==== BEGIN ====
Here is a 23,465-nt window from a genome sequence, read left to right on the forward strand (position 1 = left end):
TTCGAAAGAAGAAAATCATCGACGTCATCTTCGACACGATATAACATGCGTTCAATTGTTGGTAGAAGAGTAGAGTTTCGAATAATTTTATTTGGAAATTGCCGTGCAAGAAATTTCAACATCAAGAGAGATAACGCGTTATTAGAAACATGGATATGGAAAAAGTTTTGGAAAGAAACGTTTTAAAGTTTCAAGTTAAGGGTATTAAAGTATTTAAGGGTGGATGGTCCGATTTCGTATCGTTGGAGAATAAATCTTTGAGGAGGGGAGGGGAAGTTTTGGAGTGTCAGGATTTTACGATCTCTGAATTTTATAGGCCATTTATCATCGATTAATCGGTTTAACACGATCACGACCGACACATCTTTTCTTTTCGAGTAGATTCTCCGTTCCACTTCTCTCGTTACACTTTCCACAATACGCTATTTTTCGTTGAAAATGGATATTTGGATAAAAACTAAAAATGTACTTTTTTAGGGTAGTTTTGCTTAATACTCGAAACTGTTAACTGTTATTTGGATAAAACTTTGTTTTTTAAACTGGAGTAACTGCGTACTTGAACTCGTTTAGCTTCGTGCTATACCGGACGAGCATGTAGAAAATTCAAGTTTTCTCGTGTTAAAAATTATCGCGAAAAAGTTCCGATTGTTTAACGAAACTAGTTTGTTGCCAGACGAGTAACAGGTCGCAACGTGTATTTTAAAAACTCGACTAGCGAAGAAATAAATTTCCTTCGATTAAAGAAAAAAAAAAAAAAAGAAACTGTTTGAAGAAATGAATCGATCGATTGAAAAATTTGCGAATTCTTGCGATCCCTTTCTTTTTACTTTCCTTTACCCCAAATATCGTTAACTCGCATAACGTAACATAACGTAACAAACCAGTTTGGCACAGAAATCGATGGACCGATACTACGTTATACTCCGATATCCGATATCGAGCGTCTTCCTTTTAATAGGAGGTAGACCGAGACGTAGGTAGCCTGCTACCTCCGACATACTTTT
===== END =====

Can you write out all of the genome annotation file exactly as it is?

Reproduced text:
Here is a 23,465-nt window from a genome sequence, read left to right on the forward strand (position 1 = left end):
TTCGAAAGAAGAAAATCATCGACGTCATCTTCGACACGATATAACATGCGTTCAATTGTTGGTAGAAGAGTAGAGTTTCGAATAATTTTATTTGGAAATTGCCGTGCAAGAAATTTCAACATCAAGAGAGATAACGCGTTATTAGAAACATGGATATGGAAAAAGTTTTGGAAAGAAACGTTTTAAAGTTTCAAGTTAAGGGTATTAAAGTATTTAAGGGTGGATGGTCCGATTTCGTATCGTTGGAGAATAAATCTTTGAGGAGGGGAGGGGAAGTTTTGGAGTGTCAGGATTTTACGATCTCTGAATTTTATAGGCCATTTATCATCGATTAATCGGTTTAACACGATCACGACCGACACATCTTTTCTTTTCGAGTAGATTCTCCGTTCCACTTCTCTCGTTACACTTTCCACAATACGCTATTTTTCGTTGAAAATGGATATTTGGATAAAAACTAAAAATGTACTTTTTTAGGGTAGTTTTGCTTAATACTCGAAACTGTTAACTGTTATTTGGATAAAACTTTGTTTTTTAAACTGGAGTAACTGCGTACTTGAACTCGTTTAGCTTCGTGCTATACCGGACGAGCATGTAGAAAATTCAAGTTTTCTCGTGTTAAAAATTATCGCGAAAAAGTTCCGATTGTTTAACGAAACTAGTTTGTTGCCAGACGAGTAACAGGTCGCAACGTGTATTTTAAAAACTCGACTAGCGAAGAAATAAATTTCCTTCGATTAAAGAAAAAAAAAAAAAAAGAAACTGTTTGAAGAAATGAATCGATCGATTGAAAAATTTGCGAATTCTTGCGATCCCTTTCTTTTTACTTTCCTTTACCCCAAATATCGTTAACTCGCATAACGTAACATAACGTAACAAACCAGTTTGGCACAGAAATCGATGGACCGATACTACGTTATACTCCGATATCCGATATCGAGCGTCTTCCTTTTAATAGGAGGTAGACCGAGACGTAGGTAGCCTGCTACCTCCGACATACTTTT